That it is desirable to form an association of surf clubs, to secure improved facilities for surf bathing, and otherwise promote and regulate the sport..." and "That the association be called 'The Surf Bathing Association of N.S.W.'[7]

The name was changed to Surf Life Saving Association of Australia (SLSAA) in 1922;[5] and changed again in 1991 to the current Surf Life Saving Australia.[5]

Women were actively involved in surf-lifesaving for many years, and in 1980 the association rules were changed so that they could become active patrolling members of the SLSA.[8]


SLSA's mission is to provide a safe beach and aquatic environment throughout Australia, through patrolling beaches, education, coastal risk assessments and training. Since 1907, surf lifesavers have rescued over 615,000 beachgoers. In 2011/12, surf lifesavers and ALS Lifeguards performed 15,428 rescues, 34,978 cases of first aid and over 928,578 preventative actions on Australia's beaches.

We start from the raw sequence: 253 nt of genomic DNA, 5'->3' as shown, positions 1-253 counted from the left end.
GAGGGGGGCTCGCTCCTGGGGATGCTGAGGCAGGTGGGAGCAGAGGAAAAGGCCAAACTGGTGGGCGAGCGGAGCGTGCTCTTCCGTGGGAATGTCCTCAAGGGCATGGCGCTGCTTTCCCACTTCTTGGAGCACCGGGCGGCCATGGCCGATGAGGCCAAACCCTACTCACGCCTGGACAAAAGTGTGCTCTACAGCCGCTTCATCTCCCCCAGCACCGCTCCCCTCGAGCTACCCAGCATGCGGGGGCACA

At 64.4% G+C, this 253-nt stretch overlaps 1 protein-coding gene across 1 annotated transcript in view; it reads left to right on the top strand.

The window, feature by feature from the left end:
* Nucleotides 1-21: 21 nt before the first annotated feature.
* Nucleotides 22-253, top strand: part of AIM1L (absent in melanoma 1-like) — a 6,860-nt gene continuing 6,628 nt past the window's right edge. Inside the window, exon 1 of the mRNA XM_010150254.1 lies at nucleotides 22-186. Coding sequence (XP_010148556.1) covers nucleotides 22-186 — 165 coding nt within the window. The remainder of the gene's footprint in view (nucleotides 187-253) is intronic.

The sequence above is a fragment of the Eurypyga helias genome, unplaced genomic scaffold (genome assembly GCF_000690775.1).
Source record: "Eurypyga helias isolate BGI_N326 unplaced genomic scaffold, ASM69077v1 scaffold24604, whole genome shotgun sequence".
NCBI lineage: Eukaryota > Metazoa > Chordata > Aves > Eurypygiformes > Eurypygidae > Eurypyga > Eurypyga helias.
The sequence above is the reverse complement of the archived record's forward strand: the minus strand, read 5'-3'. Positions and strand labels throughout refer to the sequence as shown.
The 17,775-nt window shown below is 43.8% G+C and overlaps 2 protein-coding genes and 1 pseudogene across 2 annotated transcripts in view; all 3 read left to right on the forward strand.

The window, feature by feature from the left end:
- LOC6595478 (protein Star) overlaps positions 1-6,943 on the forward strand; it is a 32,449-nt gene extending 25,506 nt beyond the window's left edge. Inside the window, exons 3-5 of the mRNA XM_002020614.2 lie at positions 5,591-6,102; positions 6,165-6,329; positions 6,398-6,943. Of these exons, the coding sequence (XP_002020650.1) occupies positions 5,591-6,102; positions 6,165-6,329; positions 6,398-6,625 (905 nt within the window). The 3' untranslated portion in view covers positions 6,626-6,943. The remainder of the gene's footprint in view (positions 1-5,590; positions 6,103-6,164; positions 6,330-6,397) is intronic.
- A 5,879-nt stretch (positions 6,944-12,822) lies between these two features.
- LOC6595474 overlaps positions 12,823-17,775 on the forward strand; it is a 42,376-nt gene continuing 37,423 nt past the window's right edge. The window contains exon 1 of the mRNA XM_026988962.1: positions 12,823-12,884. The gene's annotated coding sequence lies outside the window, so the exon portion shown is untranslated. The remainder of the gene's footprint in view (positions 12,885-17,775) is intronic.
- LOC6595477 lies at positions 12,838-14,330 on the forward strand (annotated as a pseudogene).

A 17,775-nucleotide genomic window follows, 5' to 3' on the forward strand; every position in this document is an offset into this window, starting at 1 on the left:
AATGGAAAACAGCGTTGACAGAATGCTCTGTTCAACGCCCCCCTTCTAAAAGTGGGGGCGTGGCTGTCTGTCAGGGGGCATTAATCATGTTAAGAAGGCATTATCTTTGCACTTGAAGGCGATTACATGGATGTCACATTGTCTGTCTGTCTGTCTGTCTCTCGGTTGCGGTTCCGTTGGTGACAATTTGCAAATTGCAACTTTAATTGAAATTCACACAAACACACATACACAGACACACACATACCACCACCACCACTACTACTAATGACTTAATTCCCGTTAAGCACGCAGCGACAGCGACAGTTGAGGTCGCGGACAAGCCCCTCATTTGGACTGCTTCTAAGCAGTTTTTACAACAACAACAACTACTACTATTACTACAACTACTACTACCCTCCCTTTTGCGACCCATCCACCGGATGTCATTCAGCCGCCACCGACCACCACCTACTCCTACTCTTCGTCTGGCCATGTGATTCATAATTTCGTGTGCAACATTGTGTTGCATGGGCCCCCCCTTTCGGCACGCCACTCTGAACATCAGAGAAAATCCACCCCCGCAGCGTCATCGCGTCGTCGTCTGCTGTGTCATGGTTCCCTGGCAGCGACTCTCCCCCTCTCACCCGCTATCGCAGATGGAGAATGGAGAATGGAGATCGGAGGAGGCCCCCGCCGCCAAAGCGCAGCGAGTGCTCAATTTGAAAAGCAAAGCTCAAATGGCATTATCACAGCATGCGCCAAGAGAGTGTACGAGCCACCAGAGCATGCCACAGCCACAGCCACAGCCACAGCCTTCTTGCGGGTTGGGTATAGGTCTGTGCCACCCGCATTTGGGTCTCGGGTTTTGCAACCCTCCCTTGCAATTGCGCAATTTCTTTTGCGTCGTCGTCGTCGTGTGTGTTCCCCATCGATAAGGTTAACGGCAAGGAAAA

As of 30 June 2012 SLSA had a membership base of 165,820. SLSA also has 63,157 junior members, or Nippers as they are more commonly known. Nippers are aged between 5–13 years and learn beach safety and awareness skills, in a fun and healthy environment.


Surf lifesavers must be competent swimmers and skilled in rescue techniques, resuscitation and first aid. The entry level qualification to be a surf lifesaver is the Bronze Medallion/Certificate II in Public Safety (Aquatic Rescue). Volunteers must be at least 15 years old to undertake this qualification, which involves theory and practical training, and an assessment of patrolling and lifesaving skills.